TOTAL SITE EXPENSES                                                                  24.36%              $12,180

CENTRAL SUPPORT

PRO FEES (CPA, PAYROLL CO, ETC)                                         5.00%               $2,500
CAPITALIZED COSTS (NEW EQUIP ETC)                             2.10%               $1,050
MISC TAXES

ADMIN SUPPORT TOTAL                                                                7.10%             $3,550

MISC INCOME (POP MACHINE) –                                                                         $25

TOTAL OVERHEAD                                                                            89.16%            $44,555

NET OPERATING PROFIT                                                                 9.82%            $4,910

W/ NO ROYALTIES
TOTAL OVERHEAD                                                                             85.16%           $42,580
NET OPERATING PROFIT                                                               14.84%           $7,420

UNDERSTANDING DIYERS

Ask the question of a room full of Do It Yourselfers (DIYers) as to why they choose to do their own maintenance and most likely the answer is going to be they donʼt trust anyone to take care of their car. The second most likely reason is cost. DIYers know the cost of the oil and filter is $10 at the most and have a hard time justifying the additional cost charged by fast lubes when they can do it themselves.

So why are there more DIYers coming into fast lubes now than ever before? If they donʼt like the cost and donʼt really trust anyone else to do the work why are they appearing at our bay doors for service?

I believe there is one primary reason DIYers are coming into fast lubes. Every time a DIYer buys a new car they get further and further away from what they are comfortable with servicing. With the advent of the onboard computer, canister oil filters, lack of dipsticks for automatic transmissions (and even a few engines now have no oil dipstick) the DIYer is getting less comfortable doing service and/or showing his/her children how to do service work. Resetting a “change oil soon” light is are getting so involved these days that I heard they are now offering college courses on how to reset them.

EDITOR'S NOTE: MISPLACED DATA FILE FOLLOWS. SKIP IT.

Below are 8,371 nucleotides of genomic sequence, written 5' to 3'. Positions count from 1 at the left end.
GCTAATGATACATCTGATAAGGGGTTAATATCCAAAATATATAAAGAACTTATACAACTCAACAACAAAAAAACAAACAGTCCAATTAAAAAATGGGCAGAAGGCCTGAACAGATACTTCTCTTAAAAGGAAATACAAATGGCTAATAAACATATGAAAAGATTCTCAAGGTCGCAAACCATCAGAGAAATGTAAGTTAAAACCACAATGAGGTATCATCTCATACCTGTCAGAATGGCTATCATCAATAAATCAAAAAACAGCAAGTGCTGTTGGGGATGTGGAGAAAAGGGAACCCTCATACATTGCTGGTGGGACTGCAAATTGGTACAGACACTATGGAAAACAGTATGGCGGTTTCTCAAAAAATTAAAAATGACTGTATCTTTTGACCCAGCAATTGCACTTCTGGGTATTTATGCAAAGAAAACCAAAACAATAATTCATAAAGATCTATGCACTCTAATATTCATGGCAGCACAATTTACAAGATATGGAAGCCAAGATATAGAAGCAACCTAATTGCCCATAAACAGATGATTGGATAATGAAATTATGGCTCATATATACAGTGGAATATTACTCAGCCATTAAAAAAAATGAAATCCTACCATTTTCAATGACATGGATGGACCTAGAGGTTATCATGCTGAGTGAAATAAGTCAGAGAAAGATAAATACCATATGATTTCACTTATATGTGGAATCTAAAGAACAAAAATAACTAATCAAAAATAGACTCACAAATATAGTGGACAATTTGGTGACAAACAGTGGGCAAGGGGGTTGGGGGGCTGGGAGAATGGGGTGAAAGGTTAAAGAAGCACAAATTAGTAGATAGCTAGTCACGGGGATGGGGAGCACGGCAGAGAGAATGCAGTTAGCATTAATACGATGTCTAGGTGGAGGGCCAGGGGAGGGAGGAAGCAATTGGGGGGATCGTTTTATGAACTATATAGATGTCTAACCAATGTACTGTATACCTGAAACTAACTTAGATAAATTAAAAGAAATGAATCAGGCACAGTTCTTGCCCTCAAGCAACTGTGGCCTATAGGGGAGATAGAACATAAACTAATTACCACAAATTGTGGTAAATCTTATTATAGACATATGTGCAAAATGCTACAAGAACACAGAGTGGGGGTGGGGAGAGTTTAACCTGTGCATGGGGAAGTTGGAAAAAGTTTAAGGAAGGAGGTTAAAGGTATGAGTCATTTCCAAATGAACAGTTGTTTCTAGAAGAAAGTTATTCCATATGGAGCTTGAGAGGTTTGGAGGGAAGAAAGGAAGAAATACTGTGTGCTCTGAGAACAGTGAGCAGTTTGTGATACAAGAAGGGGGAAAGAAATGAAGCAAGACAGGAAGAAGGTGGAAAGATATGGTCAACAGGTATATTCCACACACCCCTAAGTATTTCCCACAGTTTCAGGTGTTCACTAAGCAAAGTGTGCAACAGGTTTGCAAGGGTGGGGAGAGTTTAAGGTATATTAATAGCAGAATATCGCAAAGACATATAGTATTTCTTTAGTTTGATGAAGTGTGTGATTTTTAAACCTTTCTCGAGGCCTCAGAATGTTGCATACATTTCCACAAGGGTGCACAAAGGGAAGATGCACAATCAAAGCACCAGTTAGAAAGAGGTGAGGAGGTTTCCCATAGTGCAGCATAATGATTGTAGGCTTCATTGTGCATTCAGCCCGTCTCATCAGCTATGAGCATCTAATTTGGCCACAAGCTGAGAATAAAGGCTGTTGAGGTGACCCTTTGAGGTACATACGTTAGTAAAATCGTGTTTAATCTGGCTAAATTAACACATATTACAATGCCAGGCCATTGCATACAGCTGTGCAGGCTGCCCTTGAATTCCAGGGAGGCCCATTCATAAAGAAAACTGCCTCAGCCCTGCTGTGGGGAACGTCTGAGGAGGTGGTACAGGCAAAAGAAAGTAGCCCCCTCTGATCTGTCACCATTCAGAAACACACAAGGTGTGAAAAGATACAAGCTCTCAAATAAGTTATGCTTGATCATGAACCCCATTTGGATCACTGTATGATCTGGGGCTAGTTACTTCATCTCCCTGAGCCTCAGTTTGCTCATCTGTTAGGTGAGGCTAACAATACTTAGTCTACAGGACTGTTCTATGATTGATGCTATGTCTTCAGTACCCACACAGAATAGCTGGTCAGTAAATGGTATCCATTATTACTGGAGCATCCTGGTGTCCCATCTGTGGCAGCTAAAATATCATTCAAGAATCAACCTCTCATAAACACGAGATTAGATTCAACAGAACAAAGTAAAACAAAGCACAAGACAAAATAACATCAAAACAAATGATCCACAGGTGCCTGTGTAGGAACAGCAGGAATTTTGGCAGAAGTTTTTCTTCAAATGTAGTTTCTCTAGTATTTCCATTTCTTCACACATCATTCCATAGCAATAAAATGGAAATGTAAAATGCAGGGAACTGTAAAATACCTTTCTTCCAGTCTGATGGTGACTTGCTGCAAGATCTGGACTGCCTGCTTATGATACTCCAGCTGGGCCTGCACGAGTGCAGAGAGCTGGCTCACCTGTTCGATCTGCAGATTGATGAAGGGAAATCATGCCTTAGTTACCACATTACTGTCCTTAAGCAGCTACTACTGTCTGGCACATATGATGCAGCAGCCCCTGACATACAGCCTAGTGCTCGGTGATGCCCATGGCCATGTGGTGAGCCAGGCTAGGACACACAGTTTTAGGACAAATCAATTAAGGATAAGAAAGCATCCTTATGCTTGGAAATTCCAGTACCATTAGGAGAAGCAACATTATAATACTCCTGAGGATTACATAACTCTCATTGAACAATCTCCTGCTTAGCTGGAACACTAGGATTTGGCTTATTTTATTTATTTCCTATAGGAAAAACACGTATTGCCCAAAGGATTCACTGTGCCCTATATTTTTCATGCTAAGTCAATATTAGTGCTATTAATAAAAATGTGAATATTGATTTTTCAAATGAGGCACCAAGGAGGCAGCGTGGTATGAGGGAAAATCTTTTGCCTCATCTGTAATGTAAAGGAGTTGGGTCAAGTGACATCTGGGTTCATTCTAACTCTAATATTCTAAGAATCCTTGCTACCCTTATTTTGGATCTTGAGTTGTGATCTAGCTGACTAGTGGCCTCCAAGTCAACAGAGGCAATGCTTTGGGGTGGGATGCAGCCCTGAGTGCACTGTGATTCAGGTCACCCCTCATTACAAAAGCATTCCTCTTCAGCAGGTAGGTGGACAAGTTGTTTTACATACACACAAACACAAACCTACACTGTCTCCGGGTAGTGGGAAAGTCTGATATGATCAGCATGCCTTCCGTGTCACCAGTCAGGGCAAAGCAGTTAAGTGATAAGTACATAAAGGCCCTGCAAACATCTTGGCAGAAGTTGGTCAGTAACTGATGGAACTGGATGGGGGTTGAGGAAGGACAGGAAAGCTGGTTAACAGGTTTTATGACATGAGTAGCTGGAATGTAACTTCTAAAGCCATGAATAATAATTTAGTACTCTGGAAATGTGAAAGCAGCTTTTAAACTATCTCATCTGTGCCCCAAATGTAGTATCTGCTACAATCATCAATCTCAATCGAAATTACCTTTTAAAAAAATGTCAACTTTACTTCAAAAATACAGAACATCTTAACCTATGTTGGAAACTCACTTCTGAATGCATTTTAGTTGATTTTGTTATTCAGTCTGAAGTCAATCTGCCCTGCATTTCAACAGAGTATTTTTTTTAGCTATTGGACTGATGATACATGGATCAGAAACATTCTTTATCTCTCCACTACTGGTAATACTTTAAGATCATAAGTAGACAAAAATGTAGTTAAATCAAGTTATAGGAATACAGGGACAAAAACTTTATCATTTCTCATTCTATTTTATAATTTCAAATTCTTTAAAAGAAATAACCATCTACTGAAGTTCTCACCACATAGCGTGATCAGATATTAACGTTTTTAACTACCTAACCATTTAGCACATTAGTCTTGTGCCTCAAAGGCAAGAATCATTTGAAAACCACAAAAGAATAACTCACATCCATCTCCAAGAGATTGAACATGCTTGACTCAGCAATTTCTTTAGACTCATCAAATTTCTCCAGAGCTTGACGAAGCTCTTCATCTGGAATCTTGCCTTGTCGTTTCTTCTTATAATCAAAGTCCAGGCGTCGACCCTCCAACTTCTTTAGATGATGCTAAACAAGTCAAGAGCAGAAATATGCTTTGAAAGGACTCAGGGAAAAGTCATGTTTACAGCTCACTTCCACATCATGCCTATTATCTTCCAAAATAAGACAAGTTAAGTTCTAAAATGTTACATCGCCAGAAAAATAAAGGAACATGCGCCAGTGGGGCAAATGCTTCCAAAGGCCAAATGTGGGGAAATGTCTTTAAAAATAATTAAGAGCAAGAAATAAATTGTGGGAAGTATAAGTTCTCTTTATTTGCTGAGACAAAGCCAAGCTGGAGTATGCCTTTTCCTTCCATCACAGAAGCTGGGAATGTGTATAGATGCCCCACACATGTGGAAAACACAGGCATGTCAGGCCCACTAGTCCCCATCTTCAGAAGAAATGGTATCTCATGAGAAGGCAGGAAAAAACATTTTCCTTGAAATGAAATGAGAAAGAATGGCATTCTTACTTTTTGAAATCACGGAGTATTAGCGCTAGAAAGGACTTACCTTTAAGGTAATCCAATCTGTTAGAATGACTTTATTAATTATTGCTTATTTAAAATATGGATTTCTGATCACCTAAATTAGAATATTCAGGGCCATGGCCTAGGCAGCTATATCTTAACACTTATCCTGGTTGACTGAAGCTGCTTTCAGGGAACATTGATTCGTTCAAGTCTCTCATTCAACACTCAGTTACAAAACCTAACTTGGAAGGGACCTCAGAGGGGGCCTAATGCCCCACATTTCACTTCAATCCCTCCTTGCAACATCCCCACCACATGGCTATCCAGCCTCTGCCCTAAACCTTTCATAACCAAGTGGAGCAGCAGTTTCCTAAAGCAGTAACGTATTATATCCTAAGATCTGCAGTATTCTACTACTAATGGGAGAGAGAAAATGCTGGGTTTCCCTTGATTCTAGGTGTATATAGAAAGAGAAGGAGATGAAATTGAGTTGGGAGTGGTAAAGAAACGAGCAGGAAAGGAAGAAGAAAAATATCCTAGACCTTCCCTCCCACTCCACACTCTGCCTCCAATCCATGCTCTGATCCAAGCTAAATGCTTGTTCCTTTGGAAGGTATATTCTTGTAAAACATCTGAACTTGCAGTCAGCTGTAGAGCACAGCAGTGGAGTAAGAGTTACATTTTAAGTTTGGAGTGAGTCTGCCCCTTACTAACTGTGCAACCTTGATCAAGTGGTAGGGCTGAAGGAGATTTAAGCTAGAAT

So, how do we tap the DIY market?

When you get a DIYer in the shop it is reasonably easy to spot. The upper bay tech is inputting a lot of extra information to get a “new” customer in the computer with the customer looking over the techs shoulder, or perhaps the tip off is when you pull off a reminder sticker off of the windshield from a parts store. However you figure it out, you figure it out. Maybe the customer tells you straight out they usually change their own oil. However it is you get to that point, you find that you have a DIYer in your store. This isnʼt an average customer; donʼt treat them as if they are. This customer is watching closely and is more likely to be interested in the hows and whys of your service.

Most customers are interested in the benefits of your service, what the service does for them. The DIYer is as much interested in the features of the service, which is how you do the service and why you do it a certain way as they are the benefits of the service. The DIYer is typically more informed than the Do It For Me (DIFM) customer.

So, what to do when a DIYer comes in your shop?

1. Engage them in a conversation
2. Ask them open ended questions about their approach to car care
3. If they appear interested take them on a tour of the facility
4. Point out special tools, additives, filters, etc. that allow you to do the job
5. Point out the built in features of the building itself, built to do only one job, service cars
6. Show the DIYer the quality of parts used and the guaranty of quality each comes with
7. Introduce the DIYer to your crew, specifically your senior techs

You want to make the DIYer feel at home, or at least to lighten up the natural anxiety they bring with them when they decide to try something new.